Me and My Llama, Going to the Dentist Today

No, I’m not crazy and I’m not talking about one of the llamas living only a few miles from my home. Nor am I ignoring the rules of structure.

Today’s title is from the lyrics of a song sung on the children’s television show Sesame Street just about the time my first born (the ever interesting Ms. Nima Beckie)llama had her first dental appointment.  Believe me, it helped reduce her anxiety – and mine – about that appointment.

You guessed it.  I’ve been getting questions about Chronic Kidney Disease and dental health. I know some readers are saying, “Huh?” I did, too, until I did some research. (Maybe my brand should be, “I research so you don’t have to,” instead of “SlowItDownCKD”?)

By the way, in fulfilling an assignment for Landmark Worldwide’s Wisdom Unlimited course I discovered I first started researching in fifth grade.  My topic? Ladies in Waiting. My research results? Dismal.  I sure am glad those days of encyclopedias and library books only for research are over. Oh wait, I was writing about dental health.

You’ve already read my previous blogs about the safety of nitrous oxide (laughing gas) and Novocain, so today’s blog is going to be about the laughingconnection between CKD and dental problems.  If you remember that diabetes is the leading cause of CKD, you’ve already figured out that the diabetes itself could be causing the dental problems with people suffering from both CKD and diabetes.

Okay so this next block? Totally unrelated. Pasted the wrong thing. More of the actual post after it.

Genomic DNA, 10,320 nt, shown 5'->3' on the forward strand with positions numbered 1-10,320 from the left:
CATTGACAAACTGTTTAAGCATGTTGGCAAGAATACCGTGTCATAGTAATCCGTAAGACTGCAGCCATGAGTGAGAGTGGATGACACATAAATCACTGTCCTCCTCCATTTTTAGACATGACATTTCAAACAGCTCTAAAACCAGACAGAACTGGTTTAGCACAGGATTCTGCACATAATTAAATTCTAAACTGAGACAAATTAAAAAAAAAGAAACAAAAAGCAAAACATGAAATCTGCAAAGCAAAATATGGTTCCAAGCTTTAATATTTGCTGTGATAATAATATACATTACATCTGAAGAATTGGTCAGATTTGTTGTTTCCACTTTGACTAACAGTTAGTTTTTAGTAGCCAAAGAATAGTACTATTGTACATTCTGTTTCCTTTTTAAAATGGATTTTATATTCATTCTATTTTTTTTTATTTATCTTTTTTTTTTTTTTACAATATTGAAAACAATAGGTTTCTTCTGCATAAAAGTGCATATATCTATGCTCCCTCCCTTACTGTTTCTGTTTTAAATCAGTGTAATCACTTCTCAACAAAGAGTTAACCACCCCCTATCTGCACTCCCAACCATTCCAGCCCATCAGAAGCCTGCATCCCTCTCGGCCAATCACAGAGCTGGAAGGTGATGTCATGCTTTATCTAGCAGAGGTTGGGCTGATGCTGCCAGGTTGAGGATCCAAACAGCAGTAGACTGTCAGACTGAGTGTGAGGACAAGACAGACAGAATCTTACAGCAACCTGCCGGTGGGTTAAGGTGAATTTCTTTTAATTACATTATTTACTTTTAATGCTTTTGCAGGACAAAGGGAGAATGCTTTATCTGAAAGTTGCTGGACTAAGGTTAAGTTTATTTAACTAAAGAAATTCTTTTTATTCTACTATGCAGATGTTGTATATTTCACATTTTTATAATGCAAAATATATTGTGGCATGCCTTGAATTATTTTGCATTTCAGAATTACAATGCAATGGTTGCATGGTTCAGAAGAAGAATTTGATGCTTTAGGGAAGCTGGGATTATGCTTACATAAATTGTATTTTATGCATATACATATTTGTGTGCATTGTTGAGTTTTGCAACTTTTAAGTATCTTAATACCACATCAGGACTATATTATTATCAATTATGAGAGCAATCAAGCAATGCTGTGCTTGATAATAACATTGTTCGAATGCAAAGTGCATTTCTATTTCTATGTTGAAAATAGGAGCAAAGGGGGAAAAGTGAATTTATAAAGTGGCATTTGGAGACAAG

But what about those of us who don’t have diabetes.  Why could we be prone to dental problems? I started my research with DaVita at http://www.davita.com/kidney-disease/overview/symptoms-and-diagnosis/dental-health-for-people-with-kidney-disease/e/4731

A study in the Journal of Clinical Periodontology reported that people with kidney disease and those on dialysis are more likely to have periodontal disease and other oral health problems than the general population. Buildup of bacteria in the mouth can cause infection. Because people with kidney disease have weakened immune systems, they are more susceptible to infections.

Journal of CLinical Perioldontolgy coverBone loss in the jaw can occur in those with kidney disease. Calcium imbalance contributes to loss of calcium from the bones resulting in weak bones. Weak bones can cause teeth to become loose and potentially fall out. The best way to help prevent bone loss is to make sure calcium and phosphorus levels stay within the goal range.

Oh, there is so much to go with there! I immediately started digging into What Is It and How Did I Get It? Early Stage Chronic Kidney Disease for whatever it was that was tickling my memory and found it in the glossary on page 136.

What is itVitamin D: Regulates calcium and phosphorous blood levels as well as promoting bone formation, among other tasks – affects the immune system.

We know vitamin D can be a real problem for us.  How many of you are taking vitamin D supplements? Notice my hand is raised, too.  How many of you read my blogs about vitamin D?  Good!  The rest of you, it might be a good idea to use the topic search to find and read them. You know, “I research so you don’t have to,” etc.